Anti-Brexit demonstrators wave flags outside the Houses of Parliament in London, Britain. Image Credit: Reuters

Ottawa: After 16 months of difficult negotiations, the United Kingdom and the European Union have agreed to the text of a deal for Brexit.

But even with that text in place, UK Prime Minister Theresa May now faces a tough challenge in getting it passed by her divided cabinet, her divided Conservative party, and a parliament fractured over exactly what Brexit should mean and its long-term implications for Britain.

320

The number of votes UK Prime Minister Theresa May needs to get the parliament to approve the Brexit deal.

Last evening in London, May sought cabinet approval for the Brexit deal, and a special EU summit will likely take place at the end of the month in Brussels to give the leaders of the 27 nations remaining in the economic, political and social bloc an opportunity to sign off on the deal.

That’s likely a formality — the real test is May’s ability to sell the deal to sceptics and get parliamentary approval.

And right now, those parliamentary numbers are not going May’s way.

She will need 320 votes, and her Conservative party is in a minority with 315 seats, only keeping power through the support of 10 MPs from the Democratic Unionist party MPs from Northern Ireland.

Those 10 have already indicated they are opposed to the Brexit deal because it treats the British-governed province differently than the rest of Britain.

And within her own Conservative ranks, there are at least 40 — and possible as many as 80 — who say the Brexit deals gives too much away to Brussels, and they favour a hard Brexit, sharp and quick to allow the UK to go its own way free of EU regulations and law.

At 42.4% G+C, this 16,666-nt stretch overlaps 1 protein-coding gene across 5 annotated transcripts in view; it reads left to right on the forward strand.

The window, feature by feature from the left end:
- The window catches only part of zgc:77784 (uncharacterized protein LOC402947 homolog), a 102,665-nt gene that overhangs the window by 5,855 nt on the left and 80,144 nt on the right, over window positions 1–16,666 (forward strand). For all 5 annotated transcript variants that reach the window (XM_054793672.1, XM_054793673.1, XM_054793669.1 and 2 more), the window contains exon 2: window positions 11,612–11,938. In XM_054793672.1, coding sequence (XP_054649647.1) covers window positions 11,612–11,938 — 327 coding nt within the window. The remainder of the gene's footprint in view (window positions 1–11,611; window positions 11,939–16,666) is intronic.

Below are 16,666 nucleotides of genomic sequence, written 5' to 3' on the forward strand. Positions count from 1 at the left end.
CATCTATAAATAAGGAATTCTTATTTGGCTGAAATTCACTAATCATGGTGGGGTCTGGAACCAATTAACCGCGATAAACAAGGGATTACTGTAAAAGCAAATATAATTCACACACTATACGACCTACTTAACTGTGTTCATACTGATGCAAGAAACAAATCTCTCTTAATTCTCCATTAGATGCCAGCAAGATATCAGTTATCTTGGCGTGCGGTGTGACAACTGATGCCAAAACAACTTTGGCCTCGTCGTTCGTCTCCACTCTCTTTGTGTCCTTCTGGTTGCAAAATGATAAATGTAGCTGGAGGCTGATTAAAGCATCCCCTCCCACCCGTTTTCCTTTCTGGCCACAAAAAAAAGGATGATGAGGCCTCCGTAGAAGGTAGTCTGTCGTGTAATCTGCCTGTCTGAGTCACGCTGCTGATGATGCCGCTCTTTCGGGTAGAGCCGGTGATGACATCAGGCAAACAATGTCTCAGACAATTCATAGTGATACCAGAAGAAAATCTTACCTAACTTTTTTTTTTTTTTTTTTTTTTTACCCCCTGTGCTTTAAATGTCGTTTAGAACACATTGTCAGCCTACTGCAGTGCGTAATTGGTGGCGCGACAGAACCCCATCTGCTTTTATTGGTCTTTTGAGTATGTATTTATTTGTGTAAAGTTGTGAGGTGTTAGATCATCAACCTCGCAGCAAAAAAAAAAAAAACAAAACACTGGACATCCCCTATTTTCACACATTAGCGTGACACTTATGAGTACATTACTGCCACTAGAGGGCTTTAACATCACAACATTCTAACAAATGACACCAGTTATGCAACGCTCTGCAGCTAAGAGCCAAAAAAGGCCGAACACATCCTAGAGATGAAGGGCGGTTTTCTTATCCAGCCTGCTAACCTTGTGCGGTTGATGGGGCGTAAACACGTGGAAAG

40

MPs at least in her own Conservative party are opposed to the Brexit deal, saying it gives too much away.

The opposition Labour Party says the deal doesn’t work for the UK, while Scottish nationalists at Westminster say they will oppose the deal.

If the Brexit deal is defeated — the vote will likely be sometime in early December — May faces several choices. She can resign; call a snap general election; go back to Brussels and try and renegotiate a deal; call a second referendum on the text of the deal; or ask the EU to suspend that March 29 deadline and seek more time to work out the next steps.

All are fraught with danger, and after 16 months of negotiations, the EU may very well not be in a mood to accommodate the UK as it sorts out the Brexit conundrum and its political divisions. Defeat would likely spell the end of May’s troubled premiership, one that has failed to unite the fractured party on how to break away from Brussels.

Any uncertainty too will have a serious impact on an already slowing UK economy and put the pound sterling under more pressure against the euro, the common currency used by 19 of the 28 members currently in the EU.